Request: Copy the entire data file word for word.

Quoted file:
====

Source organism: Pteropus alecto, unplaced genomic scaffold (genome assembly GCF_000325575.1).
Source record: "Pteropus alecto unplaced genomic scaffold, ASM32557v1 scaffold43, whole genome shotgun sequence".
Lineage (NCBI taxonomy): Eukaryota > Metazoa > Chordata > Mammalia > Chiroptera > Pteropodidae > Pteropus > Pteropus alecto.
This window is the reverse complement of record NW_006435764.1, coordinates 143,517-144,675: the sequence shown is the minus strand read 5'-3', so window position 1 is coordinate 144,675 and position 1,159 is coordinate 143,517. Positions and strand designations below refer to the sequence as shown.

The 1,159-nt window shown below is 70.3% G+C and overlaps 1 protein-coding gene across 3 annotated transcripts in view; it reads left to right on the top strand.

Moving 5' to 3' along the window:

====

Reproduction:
Source organism: Pteropus alecto, unplaced genomic scaffold (genome assembly GCF_000325575.1).
Source record: "Pteropus alecto unplaced genomic scaffold, ASM32557v1 scaffold43, whole genome shotgun sequence".
Lineage (NCBI taxonomy): Eukaryota > Metazoa > Chordata > Mammalia > Chiroptera > Pteropodidae > Pteropus > Pteropus alecto.
This window is the reverse complement of record NW_006435764.1, coordinates 143,517-144,675: the sequence shown is the minus strand read 5'-3', so window position 1 is coordinate 144,675 and position 1,159 is coordinate 143,517. Positions and strand designations below refer to the sequence as shown.

The 1,159-nt window shown below is 70.3% G+C and overlaps 1 protein-coding gene across 3 annotated transcripts in view; it reads left to right on the top strand.

Moving 5' to 3' along the window: